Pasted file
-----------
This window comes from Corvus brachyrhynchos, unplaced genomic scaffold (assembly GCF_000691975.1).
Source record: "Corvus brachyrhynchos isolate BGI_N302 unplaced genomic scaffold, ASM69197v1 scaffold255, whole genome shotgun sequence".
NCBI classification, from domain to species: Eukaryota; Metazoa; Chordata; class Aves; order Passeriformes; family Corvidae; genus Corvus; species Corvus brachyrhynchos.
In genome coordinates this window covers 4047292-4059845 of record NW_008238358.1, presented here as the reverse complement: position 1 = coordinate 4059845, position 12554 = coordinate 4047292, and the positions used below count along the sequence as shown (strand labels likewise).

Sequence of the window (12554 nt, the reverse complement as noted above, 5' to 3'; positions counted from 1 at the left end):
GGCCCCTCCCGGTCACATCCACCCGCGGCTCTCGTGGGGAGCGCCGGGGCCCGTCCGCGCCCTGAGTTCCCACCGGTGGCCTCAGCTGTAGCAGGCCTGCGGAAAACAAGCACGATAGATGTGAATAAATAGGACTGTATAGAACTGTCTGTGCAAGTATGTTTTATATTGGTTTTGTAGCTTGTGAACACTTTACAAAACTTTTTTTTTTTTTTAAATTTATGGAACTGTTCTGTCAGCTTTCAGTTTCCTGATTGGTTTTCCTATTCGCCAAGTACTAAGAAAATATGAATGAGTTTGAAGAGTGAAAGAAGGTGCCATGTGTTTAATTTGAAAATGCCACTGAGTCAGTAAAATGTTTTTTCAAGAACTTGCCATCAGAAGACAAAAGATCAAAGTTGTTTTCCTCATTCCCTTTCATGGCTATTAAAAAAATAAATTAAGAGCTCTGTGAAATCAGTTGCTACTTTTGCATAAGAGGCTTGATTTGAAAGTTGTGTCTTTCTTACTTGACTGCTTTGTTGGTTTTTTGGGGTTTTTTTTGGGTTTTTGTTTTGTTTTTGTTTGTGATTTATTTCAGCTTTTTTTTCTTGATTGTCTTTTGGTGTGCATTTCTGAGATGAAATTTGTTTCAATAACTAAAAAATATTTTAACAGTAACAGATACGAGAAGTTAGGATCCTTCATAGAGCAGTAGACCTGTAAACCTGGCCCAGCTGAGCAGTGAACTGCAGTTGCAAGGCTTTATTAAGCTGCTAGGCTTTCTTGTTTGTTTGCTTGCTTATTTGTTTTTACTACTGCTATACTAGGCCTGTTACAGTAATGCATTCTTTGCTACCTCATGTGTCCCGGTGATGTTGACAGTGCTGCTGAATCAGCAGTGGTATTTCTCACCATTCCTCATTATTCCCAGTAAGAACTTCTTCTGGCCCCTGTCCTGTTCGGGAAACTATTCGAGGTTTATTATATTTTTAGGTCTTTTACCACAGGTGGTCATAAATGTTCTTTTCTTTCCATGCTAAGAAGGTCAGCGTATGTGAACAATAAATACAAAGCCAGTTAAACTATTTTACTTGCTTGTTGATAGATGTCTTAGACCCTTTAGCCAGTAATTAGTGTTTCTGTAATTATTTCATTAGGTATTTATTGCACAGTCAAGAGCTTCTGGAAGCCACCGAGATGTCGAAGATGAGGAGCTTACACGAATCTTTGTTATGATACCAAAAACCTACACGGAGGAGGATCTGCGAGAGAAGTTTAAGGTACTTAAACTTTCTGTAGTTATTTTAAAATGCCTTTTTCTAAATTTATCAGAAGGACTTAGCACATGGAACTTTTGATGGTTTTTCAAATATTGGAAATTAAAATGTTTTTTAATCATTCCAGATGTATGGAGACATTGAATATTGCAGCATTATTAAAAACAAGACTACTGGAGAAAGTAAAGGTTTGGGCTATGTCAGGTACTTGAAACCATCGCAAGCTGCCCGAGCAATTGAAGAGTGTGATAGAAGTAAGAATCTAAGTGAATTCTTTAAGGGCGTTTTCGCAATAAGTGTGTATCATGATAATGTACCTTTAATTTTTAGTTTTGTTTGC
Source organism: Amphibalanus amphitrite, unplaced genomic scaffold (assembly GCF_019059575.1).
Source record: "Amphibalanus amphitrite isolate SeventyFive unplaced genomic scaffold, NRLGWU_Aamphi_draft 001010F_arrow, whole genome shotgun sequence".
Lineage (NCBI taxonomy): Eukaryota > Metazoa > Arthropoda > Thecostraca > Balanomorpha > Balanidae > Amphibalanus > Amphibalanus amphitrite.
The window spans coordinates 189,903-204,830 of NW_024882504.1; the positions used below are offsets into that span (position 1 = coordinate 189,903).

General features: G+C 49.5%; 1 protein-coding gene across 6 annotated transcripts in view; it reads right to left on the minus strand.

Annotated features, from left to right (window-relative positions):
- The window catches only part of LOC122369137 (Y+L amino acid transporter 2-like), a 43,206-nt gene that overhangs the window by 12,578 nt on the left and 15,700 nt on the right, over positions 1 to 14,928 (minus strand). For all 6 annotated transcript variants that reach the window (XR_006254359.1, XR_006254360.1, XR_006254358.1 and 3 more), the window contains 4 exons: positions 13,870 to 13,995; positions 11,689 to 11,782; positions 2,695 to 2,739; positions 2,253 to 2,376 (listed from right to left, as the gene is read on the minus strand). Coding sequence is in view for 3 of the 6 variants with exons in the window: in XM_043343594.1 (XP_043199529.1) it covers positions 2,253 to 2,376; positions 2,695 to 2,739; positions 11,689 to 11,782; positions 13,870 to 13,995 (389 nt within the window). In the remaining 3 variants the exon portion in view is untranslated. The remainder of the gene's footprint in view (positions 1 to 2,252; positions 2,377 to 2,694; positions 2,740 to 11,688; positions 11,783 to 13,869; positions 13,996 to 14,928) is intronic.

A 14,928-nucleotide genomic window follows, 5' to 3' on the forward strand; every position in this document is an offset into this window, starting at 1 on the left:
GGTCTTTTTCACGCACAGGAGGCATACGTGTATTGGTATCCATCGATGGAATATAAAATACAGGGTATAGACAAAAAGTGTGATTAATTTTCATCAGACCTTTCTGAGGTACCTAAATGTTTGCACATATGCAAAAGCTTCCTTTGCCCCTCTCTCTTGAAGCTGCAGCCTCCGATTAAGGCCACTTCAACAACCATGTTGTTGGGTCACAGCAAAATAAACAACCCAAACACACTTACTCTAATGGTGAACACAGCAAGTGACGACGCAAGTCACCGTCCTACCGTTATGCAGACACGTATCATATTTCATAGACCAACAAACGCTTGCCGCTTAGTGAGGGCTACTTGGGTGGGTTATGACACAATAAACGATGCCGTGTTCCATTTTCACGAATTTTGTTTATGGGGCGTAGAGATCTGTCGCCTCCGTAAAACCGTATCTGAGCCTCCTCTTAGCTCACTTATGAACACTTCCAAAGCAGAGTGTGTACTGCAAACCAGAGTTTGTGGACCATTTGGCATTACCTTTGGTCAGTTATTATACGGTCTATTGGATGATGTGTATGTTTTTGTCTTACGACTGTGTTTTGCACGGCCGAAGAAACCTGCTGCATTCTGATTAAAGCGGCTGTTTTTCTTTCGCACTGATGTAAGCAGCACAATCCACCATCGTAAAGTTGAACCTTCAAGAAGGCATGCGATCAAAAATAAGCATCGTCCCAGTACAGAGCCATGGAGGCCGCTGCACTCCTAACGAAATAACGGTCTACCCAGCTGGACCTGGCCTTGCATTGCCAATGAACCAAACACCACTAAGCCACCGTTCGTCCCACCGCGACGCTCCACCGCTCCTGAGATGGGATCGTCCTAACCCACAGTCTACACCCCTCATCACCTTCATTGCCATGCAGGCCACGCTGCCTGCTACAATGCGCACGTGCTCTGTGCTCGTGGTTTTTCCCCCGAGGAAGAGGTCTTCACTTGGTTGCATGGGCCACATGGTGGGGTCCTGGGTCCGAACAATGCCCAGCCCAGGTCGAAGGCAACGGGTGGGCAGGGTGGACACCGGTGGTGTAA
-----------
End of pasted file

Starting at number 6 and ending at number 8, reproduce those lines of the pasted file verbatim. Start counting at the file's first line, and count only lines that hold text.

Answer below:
GGCCCCTCCCGGTCACATCCACCCGCGGCTCTCGTGGGGAGCGCCGGGGCCCGTCCGCGCCCTGAGTTCCCACCGGTGGCCTCAGCTGTAGCAGGCCTGCGGAAAACAAGCACGATAGATGTGAATAAATAGGACTGTATAGAACTGTCTGTGCAAGTATGTTTTATATTGGTTTTGTAGCTTGTGAACACTTTACAAAACTTTTTTTTTTTTTTAAATTTATGGAACTGTTCTGTCAGCTTTCAGTTTCCTGATTGGTTTTCCTATTCGCCAAGTACTAAGAAAATATGAATGAGTTTGAAGAGTGAAAGAAGGTGCCATGTGTTTAATTTGAAAATGCCACTGAGTCAGTAAAATGTTTTTTCAAGAACTTGCCATCAGAAGACAAAAGATCAAAGTTGTTTTCCTCATTCCCTTTCATGGCTATTAAAAAAATAAATTAAGAGCTCTGTGAAATCAGTTGCTACTTTTGCATAAGAGGCTTGATTTGAAAGTTGTGTCTTTCTTACTTGACTGCTTTGTTGGTTTTTTGGGGTTTTTTTTGGGTTTTTGTTTTGTTTTTGTTTGTGATTTATTTCAGCTTTTTTTTCTTGATTGTCTTTTGGTGTGCATTTCTGAGATGAAATTTGTTTCAATAACTAAAAAATATTTTAACAGTAACAGATACGAGAAGTTAGGATCCTTCATAGAGCAGTAGACCTGTAAACCTGGCCCAGCTGAGCAGTGAACTGCAGTTGCAAGGCTTTATTAAGCTGCTAGGCTTTCTTGTTTGTTTGCTTGCTTATTTGTTTTTACTACTGCTATACTAGGCCTGTTACAGTAATGCATTCTTTGCTACCTCATGTGTCCCGGTGATGTTGACAGTGCTGCTGAATCAGCAGTGGTATTTCTCACCATTCCTCATTATTCCCAGTAAGAACTTCTTCTGGCCCCTGTCCTGTTCGGGAAACTATTCGAGGTTTATTATATTTTTAGGTCTTTTACCACAGGTGGTCATAAATGTTCTTTTCTTTCCATGCTAAGAAGGTCAGCGTATGTGAACAATAAATACAAAGCCAGTTAAACTATTTTACTTGCTTGTTGATAGATGTCTTAGACCCTTTAGCCAGTAATTAGTGTTTCTGTAATTATTTCATTAGGTATTTATTGCACAGTCAAGAGCTTCTGGAAGCCACCGAGATGTCGAAGATGAGGAGCTTACACGAATCTTTGTTATGATACCAAAAACCTACACGGAGGAGGATCTGCGAGAGAAGTTTAAGGTACTTAAACTTTCTGTAGTTATTTTAAAATGCCTTTTTCTAAATTTATCAGAAGGACTTAGCACATGGAACTTTTGATGGTTTTTCAAATATTGGAAATTAAAATGTTTTTTAATCATTCCAGATGTATGGAGACATTGAATATTGCAGCATTATTAAAAACAAGACTACTGGAGAAAGTAAAGGTTTGGGCTATGTCAGGTACTTGAAACCATCGCAAGCTGCCCGAGCAATTGAAGAGTGTGATAGAAGTAAGAATCTAAGTGAATTCTTTAAGGGCGTTTTCGCAATAAGTGTGTATCATGATAATGTACCTTTAATTTTTAGTTTTGTTTGC
Source organism: Amphibalanus amphitrite, unplaced genomic scaffold (assembly GCF_019059575.1).
Source record: "Amphibalanus amphitrite isolate SeventyFive unplaced genomic scaffold, NRLGWU_Aamphi_draft 001010F_arrow, whole genome shotgun sequence".